Today I am presenting another written interview with Carlo Barajas of http://www.surfaceseo.net
Check out the interview:
1. What got you interested in helping others with SEO? Share your story.
I’ve always been passionate about psychology and business, and marketing seemed like the perfect melding of the two. When I realized I wanted to be location independent, I realized that digital marketing like SEO would allow for that. SEO just seemed interesting to me, and the more I read about it the more I wanted to learn. It didn’t take long for me to notice a lack of quality in the industry, with lots of people claiming they “do SEO,” but never really delivering. SEO is supposed to be a legitimate and complimentary marketing strategy to other marketing efforts, so I really wanted to approach it from that perspective and help my clients succeed.
My first client was a close friend with a side photography business down in Dallas Texas. We were able to identify a few profitable keywords, and within 3 months we had her ranking #1 for one of them. That along took her from a few bookings a month to being booked for the whole month! It felt good to help someone get their small business up and running, and I wanted to keep doing that for other people.
2. What are some link building strategies you are using today with your clients? What’s working for you?
For my most successful clients, we’ve tended to focus on a more organic link building process. Rather than getting my clients mentioned on a bunch of generic blogs strictly for SEO purposes, I take the time to identify reputable, authoritative blogs in the target niche, and reach out to those bloggers to see if we can write a guest post or get mentioned. I want people to actually see the content we produce, because I want it to actually generate sales.
Offering relevant, value-filled content to these types of sites and blogs also builds rapport, and oftentimes results in mentions around the web from other sources. Combine this with some well-timed news releases and a few private network posts to kickstart campaigns, and I have a recipe that works for most of my clients.
3. What are 2 or 3 tools you use when it comes to SEO you couldn’t live without?
Actually, the only real tool I use is Market Samurai. For such an inexpensive piece of software, it’s very powerful and I can’t imagine doing keyword research without it. I’m very meticulous when it comes to keyword research, since it sets the foundation for a successful campaign. Market Samurai gives me all the data I need to sift out profitable keywords for my clients to target. It also provides built-in rank tracking, so I can easily keep an eye on my clients’ sites.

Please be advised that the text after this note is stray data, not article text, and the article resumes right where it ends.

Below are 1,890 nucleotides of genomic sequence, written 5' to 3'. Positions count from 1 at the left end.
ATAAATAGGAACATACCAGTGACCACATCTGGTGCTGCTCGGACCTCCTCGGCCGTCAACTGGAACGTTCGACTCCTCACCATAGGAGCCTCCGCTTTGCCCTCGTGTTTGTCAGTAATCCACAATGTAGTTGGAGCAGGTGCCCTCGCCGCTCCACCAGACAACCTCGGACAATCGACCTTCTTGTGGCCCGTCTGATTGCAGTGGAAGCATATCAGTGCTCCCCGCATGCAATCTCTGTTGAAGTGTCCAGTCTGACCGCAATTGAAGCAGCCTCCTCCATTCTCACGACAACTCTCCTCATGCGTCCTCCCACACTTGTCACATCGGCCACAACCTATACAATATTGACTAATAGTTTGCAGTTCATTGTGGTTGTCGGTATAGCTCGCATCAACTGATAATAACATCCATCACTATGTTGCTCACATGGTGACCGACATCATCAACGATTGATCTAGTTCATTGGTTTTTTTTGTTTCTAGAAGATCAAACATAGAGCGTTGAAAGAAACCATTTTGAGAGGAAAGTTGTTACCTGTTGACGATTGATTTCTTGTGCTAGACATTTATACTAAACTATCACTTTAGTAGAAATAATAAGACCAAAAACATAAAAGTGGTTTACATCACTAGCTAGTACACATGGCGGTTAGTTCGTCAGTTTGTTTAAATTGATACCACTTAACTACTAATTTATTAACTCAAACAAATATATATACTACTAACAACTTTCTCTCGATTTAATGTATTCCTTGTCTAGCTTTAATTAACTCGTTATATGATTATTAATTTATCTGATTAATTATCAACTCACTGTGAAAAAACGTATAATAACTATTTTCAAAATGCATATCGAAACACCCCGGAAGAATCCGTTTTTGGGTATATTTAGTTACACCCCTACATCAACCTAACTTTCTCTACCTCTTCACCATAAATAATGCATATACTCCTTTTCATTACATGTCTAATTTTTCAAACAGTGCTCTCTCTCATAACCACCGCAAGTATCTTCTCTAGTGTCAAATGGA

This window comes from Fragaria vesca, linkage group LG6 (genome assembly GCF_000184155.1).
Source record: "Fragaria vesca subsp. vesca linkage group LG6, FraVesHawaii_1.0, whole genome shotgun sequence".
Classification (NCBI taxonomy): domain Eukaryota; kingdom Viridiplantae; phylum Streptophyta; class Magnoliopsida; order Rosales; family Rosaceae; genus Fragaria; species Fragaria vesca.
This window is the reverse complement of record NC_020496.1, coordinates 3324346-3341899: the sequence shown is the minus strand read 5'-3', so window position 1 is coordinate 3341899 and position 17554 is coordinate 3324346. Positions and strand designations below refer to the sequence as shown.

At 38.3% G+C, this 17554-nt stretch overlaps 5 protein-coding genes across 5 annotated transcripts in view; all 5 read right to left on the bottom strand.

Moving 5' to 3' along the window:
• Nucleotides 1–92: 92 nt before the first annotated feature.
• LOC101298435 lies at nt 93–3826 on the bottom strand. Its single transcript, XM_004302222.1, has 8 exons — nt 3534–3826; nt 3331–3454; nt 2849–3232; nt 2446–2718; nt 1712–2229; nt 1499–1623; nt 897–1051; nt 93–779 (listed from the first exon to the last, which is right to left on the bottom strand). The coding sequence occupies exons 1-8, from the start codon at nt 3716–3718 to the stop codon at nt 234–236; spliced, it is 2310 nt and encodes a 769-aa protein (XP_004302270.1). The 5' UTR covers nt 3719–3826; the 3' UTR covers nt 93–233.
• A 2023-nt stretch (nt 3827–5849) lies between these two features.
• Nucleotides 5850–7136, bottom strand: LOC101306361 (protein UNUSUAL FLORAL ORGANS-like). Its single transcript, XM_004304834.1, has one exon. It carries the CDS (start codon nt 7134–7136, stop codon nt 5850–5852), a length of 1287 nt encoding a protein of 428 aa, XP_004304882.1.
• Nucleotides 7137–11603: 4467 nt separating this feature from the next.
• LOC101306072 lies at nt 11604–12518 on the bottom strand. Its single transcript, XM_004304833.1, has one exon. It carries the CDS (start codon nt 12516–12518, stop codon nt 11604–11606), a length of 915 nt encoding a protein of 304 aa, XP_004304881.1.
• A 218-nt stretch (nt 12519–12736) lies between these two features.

4. How have you gone about finding new clients? Do most come through word of mouth or do you advertise your services elsewhere?
Ironically enough, most of my clients are through word of mouth and not via SEO. I do still rank #1 for many SEO terms in my hometown back in Kansas, so I get inquiries every once in awhile from there (it’s a smaller town.) Mostly though, I just go out and meet people at networking events, bars, parties, anywhere really. When people hear you do SEO, lots of times they’re interested in finding out what exactly that is. From there, it seems like everyone knows at least one person that could use your services. It spreads from there.
I will say though, that if things get slow and I need to drum up some business, I honestly will just start cold emailing people. I look for businesses in profitable industries (medical or real estate, for example), and shoot some emails to people who are on the second page of the search results. I write these emails personally – I never use a template. In a time when small business owners are bombarded with poorly written sales letters from questionable SEO firms, people are happy to respond when they feel like they’re talking to a real person.
5. What are your future plans for 2014 and beyond?
Well, I’m getting close to my one-year anniversary in Portland, OR, and I’m really trying to inject myself into the local business community. When you’re location independent, you don’t always get to actually meet your clients, so I think it will be a nice change of pace to have some business locally. I’m also trying out offering website design and social media management for a few clients that have requested it. If things run smoothly, I’ll seriously consider expanding my offerings in order to provide a more complete solution to my clients. Slow and steady growth is the name of the game right now, and so far everything seems to be on track!